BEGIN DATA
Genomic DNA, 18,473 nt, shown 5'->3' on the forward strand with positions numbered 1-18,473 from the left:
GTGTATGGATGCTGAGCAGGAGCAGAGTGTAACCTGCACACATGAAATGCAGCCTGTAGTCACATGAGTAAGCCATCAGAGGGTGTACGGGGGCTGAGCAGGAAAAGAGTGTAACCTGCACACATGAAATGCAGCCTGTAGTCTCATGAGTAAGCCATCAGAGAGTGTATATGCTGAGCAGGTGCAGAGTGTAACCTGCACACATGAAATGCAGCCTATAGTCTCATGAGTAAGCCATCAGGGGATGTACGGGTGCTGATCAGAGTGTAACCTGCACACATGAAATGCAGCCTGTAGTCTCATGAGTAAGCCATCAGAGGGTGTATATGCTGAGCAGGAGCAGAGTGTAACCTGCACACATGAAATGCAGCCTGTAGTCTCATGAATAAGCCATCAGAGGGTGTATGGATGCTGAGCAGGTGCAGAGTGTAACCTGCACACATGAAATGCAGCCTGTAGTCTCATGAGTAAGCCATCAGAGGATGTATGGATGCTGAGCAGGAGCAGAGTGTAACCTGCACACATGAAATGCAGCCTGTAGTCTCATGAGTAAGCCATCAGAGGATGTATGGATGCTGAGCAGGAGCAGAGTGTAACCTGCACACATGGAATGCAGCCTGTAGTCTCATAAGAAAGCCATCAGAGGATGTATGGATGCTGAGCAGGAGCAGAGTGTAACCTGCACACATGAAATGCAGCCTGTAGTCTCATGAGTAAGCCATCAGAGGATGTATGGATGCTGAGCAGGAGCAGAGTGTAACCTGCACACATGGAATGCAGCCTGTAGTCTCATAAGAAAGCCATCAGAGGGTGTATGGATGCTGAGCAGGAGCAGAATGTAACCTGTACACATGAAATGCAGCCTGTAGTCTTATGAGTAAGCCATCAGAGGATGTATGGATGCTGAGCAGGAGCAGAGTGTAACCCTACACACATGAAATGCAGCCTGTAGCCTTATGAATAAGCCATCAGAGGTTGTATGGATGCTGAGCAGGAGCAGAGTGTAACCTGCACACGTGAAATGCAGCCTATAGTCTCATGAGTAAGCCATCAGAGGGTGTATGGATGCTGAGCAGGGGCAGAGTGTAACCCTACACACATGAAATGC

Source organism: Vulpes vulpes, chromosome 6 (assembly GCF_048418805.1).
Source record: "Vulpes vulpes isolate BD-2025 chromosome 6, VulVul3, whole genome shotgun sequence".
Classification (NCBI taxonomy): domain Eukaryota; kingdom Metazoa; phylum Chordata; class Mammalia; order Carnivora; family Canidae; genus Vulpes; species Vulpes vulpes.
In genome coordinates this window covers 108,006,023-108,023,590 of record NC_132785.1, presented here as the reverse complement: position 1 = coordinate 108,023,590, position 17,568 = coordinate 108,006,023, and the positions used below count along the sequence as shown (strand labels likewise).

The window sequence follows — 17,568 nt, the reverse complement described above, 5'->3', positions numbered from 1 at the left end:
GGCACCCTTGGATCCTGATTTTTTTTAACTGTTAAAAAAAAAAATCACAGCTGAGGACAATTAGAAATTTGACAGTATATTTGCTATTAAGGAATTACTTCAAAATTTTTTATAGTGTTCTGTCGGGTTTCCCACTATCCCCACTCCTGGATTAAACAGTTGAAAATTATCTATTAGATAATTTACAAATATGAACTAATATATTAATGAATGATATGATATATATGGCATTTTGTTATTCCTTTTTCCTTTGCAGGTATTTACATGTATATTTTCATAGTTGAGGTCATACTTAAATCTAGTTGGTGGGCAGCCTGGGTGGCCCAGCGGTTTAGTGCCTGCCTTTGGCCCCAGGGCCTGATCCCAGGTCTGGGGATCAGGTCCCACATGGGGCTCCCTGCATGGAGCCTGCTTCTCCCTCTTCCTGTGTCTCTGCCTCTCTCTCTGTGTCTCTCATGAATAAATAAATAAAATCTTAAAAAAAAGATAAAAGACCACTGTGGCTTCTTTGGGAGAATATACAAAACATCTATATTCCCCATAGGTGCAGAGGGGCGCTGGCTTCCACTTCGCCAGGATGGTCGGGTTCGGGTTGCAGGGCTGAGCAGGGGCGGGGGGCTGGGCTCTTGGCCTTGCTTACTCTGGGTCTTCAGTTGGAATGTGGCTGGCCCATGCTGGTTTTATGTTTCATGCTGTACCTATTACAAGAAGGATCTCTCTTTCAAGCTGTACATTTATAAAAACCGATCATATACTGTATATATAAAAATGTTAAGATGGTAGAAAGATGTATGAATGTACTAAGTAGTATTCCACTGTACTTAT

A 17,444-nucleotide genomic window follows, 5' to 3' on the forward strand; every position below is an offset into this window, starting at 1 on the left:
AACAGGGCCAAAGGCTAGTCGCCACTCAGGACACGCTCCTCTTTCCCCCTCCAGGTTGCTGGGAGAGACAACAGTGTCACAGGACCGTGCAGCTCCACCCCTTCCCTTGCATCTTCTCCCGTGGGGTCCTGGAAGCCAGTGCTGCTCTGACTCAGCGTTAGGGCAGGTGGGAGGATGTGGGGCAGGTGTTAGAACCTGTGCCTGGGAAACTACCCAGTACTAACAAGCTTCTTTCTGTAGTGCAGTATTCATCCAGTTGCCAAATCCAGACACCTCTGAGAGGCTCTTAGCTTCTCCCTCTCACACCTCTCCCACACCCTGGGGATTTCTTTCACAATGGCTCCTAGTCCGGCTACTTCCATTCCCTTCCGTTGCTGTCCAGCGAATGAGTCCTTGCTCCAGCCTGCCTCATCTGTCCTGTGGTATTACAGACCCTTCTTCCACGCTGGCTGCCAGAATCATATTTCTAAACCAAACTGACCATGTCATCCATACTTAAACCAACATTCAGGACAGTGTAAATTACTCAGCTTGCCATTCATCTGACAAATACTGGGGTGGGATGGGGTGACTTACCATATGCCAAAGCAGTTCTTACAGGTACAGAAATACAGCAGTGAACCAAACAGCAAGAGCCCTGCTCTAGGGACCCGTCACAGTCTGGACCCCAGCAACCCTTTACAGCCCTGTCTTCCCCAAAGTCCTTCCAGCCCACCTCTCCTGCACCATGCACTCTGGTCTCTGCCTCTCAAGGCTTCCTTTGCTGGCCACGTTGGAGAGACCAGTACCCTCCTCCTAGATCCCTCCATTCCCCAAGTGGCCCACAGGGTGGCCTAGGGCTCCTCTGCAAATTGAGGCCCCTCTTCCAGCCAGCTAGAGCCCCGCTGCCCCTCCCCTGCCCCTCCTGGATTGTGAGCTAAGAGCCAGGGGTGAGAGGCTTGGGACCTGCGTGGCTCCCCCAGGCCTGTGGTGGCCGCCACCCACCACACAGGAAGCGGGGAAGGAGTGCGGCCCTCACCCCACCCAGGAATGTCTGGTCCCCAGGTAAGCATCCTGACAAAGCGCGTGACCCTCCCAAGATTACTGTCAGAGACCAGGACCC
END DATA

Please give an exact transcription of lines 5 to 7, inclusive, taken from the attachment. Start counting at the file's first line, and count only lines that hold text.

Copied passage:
Classification (NCBI taxonomy): domain Eukaryota; kingdom Metazoa; phylum Chordata; class Mammalia; order Carnivora; family Canidae; genus Vulpes; species Vulpes vulpes.
In genome coordinates this window covers 108,006,023-108,023,590 of record NC_132785.1, presented here as the reverse complement: position 1 = coordinate 108,023,590, position 17,568 = coordinate 108,006,023, and the positions used below count along the sequence as shown (strand labels likewise).

The window sequence follows — 17,568 nt, the reverse complement described above, 5'->3', positions numbered from 1 at the left end: